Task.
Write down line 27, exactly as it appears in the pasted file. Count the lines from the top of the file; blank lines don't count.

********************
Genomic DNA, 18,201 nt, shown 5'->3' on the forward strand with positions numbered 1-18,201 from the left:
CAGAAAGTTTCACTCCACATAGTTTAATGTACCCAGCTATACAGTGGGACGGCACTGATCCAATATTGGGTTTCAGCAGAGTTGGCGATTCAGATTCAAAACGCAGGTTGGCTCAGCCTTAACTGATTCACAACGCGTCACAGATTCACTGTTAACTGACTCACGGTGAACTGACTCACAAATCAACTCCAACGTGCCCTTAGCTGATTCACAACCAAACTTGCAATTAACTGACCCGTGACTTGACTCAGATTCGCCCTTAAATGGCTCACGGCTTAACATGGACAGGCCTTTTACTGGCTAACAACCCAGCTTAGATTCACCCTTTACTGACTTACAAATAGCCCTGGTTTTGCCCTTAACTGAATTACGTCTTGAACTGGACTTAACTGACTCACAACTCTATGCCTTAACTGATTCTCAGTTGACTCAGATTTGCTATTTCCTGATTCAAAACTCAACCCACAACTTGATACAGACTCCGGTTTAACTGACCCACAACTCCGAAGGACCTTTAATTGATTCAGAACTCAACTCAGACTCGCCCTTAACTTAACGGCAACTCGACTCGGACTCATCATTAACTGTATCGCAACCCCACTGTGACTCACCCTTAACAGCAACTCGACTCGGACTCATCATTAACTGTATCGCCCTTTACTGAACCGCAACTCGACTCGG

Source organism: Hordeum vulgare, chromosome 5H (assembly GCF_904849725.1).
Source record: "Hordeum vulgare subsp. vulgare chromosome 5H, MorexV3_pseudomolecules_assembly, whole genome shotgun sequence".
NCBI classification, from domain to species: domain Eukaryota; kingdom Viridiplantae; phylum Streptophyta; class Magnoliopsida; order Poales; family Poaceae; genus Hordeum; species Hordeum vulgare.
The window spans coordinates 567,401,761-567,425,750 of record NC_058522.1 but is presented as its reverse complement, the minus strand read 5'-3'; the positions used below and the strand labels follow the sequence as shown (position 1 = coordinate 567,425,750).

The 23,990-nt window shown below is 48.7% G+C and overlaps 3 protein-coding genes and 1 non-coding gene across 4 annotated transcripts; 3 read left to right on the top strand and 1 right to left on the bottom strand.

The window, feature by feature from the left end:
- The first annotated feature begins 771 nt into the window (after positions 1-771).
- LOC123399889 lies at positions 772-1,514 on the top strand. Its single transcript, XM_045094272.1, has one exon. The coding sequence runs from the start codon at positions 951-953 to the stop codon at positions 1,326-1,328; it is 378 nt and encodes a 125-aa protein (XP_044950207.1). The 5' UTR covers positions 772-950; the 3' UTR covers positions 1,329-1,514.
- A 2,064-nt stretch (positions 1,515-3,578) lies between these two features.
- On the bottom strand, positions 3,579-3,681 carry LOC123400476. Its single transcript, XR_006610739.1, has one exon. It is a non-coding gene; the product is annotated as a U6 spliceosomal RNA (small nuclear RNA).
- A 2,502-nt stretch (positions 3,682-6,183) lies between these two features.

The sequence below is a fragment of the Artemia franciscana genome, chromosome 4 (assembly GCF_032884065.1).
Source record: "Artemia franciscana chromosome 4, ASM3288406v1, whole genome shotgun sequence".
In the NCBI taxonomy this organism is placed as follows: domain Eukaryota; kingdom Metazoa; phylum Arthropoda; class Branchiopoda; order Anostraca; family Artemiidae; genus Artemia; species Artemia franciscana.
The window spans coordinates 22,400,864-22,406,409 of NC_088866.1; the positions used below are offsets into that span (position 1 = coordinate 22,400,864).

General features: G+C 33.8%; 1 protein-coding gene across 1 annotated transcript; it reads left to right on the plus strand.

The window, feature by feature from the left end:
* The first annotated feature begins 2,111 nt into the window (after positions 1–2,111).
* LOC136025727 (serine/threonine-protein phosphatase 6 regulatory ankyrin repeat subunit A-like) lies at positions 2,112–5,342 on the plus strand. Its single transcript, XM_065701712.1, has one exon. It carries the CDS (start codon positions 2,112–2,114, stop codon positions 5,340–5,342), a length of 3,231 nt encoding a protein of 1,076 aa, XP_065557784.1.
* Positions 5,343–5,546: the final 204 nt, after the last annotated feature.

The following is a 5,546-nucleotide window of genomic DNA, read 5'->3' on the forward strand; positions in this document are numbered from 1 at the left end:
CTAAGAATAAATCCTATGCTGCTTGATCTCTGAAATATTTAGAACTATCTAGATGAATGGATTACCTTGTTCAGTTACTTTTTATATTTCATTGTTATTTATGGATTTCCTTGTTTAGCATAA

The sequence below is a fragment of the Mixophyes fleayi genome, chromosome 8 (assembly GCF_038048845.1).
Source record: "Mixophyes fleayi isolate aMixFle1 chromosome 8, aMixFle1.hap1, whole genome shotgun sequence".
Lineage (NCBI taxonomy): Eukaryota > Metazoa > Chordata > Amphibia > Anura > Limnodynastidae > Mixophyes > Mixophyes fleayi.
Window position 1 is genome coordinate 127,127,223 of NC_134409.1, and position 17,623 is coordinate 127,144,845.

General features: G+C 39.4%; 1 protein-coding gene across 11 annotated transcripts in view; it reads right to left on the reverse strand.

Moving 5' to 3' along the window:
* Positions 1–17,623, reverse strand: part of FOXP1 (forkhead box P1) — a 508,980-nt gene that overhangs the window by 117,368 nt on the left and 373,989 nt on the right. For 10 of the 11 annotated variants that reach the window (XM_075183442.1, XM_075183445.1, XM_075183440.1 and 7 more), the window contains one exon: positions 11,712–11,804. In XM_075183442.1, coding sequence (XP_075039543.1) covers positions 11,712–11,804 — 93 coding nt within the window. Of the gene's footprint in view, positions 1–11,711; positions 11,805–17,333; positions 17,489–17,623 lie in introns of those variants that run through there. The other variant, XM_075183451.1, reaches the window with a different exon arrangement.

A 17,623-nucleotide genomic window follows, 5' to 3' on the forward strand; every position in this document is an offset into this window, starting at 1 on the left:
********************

Lineage (NCBI taxonomy): Eukaryota > Metazoa > Chordata > Amphibia > Anura > Limnodynastidae > Mixophyes > Mixophyes fleayi.